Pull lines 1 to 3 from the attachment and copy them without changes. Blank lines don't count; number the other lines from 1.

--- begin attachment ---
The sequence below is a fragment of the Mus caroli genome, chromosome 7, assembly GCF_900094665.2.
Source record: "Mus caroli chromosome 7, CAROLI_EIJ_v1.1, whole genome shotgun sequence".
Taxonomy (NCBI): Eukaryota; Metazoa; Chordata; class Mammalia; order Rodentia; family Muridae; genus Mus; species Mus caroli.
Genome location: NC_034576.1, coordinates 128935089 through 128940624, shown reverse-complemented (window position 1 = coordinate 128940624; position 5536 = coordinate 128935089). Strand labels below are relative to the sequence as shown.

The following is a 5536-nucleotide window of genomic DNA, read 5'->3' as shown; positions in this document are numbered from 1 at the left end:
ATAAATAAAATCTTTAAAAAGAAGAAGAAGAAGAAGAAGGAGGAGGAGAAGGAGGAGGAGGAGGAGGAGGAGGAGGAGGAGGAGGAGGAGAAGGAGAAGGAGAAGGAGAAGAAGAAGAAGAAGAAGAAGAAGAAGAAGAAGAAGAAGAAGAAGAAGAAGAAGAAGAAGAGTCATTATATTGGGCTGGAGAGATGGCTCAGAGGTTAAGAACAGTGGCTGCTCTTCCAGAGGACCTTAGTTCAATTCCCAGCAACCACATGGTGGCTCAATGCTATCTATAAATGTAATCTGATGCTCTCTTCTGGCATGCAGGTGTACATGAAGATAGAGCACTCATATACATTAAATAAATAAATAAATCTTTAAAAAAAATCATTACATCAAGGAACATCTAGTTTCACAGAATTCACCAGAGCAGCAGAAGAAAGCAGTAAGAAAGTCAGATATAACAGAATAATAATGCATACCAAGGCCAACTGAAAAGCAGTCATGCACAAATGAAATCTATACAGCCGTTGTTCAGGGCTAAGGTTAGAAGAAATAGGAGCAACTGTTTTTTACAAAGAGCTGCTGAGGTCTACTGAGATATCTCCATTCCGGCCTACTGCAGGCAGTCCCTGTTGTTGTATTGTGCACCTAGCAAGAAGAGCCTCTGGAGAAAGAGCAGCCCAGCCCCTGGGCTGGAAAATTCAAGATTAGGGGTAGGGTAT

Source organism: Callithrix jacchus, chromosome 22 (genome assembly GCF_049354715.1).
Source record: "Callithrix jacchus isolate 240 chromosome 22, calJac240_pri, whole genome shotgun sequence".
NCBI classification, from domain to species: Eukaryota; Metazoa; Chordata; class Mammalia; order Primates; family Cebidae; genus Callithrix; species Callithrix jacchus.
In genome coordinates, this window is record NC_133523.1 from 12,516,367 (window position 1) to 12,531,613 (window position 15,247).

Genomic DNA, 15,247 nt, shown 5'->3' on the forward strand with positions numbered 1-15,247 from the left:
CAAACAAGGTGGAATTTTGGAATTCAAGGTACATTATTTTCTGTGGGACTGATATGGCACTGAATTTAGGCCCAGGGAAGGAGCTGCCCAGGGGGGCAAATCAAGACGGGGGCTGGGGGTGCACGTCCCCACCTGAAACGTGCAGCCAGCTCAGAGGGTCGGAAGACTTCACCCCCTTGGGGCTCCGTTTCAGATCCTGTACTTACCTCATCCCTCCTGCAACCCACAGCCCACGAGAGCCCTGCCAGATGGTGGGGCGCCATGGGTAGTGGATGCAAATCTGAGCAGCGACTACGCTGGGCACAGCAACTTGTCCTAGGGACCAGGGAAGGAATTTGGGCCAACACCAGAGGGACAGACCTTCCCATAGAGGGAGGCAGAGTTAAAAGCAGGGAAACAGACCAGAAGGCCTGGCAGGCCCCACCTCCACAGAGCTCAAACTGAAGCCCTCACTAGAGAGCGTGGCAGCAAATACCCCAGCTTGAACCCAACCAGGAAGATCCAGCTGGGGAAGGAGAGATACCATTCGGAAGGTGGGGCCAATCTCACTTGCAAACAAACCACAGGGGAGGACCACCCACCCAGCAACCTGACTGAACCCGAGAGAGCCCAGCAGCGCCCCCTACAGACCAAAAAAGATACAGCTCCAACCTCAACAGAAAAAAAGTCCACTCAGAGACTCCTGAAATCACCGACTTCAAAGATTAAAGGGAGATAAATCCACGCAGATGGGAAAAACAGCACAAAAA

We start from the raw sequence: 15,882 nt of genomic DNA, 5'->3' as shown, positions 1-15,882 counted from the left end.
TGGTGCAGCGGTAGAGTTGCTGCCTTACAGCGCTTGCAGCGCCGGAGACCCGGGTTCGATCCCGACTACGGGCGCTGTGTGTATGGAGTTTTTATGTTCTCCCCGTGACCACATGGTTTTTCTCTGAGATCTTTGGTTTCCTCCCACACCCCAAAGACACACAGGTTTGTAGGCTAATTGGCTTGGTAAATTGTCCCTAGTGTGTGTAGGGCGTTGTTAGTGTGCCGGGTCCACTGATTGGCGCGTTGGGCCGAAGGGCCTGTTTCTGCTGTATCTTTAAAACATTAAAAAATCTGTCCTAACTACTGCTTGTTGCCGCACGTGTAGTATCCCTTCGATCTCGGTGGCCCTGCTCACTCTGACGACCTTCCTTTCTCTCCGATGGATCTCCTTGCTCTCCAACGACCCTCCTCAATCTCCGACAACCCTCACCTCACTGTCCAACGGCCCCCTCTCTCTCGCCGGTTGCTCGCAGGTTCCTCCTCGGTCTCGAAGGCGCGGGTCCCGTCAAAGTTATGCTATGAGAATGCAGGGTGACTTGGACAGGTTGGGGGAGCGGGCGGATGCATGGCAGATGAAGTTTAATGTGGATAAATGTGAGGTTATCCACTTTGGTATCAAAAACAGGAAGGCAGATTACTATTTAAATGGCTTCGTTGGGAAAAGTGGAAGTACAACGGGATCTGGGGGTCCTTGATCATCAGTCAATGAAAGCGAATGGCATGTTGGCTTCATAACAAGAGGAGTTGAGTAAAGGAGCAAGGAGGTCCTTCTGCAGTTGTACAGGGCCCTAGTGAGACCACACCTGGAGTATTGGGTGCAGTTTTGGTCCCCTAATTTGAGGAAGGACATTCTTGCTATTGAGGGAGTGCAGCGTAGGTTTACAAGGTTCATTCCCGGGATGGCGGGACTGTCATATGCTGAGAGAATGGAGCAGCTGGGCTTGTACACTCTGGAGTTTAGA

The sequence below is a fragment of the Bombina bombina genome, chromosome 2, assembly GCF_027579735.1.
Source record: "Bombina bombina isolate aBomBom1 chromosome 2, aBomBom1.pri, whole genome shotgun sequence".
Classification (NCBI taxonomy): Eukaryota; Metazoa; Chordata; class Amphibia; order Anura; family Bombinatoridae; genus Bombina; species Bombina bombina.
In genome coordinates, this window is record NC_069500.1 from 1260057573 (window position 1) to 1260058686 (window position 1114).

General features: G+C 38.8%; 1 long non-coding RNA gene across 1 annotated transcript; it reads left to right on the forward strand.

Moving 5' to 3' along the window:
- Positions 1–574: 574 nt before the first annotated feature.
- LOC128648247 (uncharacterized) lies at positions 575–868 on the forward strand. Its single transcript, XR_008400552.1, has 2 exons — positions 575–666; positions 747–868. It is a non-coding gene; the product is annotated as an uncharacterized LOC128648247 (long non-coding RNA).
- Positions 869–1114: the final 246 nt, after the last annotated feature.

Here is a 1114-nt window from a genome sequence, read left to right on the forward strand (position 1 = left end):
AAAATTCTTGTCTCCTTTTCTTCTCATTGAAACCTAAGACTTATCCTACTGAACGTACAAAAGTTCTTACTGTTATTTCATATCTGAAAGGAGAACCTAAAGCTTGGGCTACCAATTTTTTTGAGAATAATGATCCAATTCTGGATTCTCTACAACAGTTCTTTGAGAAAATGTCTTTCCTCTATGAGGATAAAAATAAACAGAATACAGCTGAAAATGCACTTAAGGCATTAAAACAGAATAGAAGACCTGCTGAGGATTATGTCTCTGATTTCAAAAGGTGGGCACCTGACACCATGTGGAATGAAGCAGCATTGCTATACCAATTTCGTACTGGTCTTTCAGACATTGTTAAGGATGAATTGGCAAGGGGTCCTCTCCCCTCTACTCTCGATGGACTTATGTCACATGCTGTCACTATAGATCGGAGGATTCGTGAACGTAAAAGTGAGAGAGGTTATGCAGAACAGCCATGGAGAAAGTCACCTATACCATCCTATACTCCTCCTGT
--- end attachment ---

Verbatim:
The sequence below is a fragment of the Mus caroli genome, chromosome 7, assembly GCF_900094665.2.
Source record: "Mus caroli chromosome 7, CAROLI_EIJ_v1.1, whole genome shotgun sequence".
Taxonomy (NCBI): Eukaryota; Metazoa; Chordata; class Mammalia; order Rodentia; family Muridae; genus Mus; species Mus caroli.